Millipede Marvel


Photograph by Jamie Knaub

Art of Science: Millipede Marvel

A Close-up Look at a 'Creepy-crawly’ Wins a Top Spot

FAU graduate student, Jamie Knaub, said she finds beauty in the small things – including tiny bugs with lots of legs. Her recent image of a millipede earned honorable mention in the 2022 annual Art of Science photography and video contest, hosted by FAU’s Division of Research.

Knaub, a student in the Charles E. Schmidt College of Science, works as a research technician in the FAU High School Owls Imaging Lab, which is focused on exposing K-12 students to scientific discovery, lab safety and high-level research, she said. In her role, she oversees students using the equipment for coursework, science fair projects, as well as independent research.

The millipede Knaub photographed was found dead outside the high school. Since encouraging curiosity is at the core of the school’s mission, Knaub collected the specimen so the students could examine it in more detail using a microscope. “Who knew millipedes had spots on their belly?” she said.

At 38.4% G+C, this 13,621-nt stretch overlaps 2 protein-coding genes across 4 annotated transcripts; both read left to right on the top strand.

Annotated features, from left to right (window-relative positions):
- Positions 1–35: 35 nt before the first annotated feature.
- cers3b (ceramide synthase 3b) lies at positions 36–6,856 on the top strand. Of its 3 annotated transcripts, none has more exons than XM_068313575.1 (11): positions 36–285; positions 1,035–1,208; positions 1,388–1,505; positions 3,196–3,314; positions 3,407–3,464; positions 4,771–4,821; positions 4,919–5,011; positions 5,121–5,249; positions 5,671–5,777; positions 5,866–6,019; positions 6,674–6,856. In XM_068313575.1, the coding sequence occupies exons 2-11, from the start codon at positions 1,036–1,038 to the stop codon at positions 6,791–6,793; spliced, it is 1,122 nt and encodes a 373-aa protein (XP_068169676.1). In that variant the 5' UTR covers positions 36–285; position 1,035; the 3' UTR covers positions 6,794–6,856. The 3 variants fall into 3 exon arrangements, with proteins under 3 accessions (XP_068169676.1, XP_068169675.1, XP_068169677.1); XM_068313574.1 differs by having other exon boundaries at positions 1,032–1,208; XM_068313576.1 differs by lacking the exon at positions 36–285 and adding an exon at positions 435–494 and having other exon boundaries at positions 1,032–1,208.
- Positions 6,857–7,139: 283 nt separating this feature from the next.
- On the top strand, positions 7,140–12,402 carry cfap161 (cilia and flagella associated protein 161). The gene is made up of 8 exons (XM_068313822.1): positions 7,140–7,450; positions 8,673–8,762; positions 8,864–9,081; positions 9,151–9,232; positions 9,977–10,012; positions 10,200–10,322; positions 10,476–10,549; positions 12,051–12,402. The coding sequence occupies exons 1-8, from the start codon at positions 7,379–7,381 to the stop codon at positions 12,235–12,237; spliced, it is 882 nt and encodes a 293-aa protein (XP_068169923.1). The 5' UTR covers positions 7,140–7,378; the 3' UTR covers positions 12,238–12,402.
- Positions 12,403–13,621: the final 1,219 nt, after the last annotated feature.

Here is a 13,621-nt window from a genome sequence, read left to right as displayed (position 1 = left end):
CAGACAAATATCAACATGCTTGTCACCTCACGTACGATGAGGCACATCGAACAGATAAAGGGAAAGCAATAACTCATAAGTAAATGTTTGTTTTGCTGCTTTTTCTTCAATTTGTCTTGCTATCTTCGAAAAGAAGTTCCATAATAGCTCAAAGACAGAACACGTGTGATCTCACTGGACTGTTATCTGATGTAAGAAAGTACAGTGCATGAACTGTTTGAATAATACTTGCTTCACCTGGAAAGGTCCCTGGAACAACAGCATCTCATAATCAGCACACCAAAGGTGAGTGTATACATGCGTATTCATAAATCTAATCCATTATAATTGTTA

To take the image, Knaub first adhered the millipede on a metal pin mount and coated it with gold particles to make it conductive. Then, she imaged it in the scanning electron microscope (SEM). “The SEM is different from other microscopes in that it doesn't use light, but rather electrons to visualize samples, hence why the specimen needed to be conductive,” she said.

In her photo, the ventral portion of the millipede displays colored bumps and the lateral projections are visible next to a single leg. “My favorite part of this image is the false coloring I applied to the spots on the millipede's underside,” said Knaub, noting that the colors remind him of candy, like Smarties or candy buttons.

“My dad is a photographer, so I grew up around cameras and he sparked my interest in photography from an early age,” Knaub said. “However, through my own research experiences, I have found my own love of photography as a scientist. Most of the imaging I perform is microscopy, and I think it's important to show the diversity and beauty of our world at the micro-scale because it's easily unnoticed or overlooked with the natural eye.”

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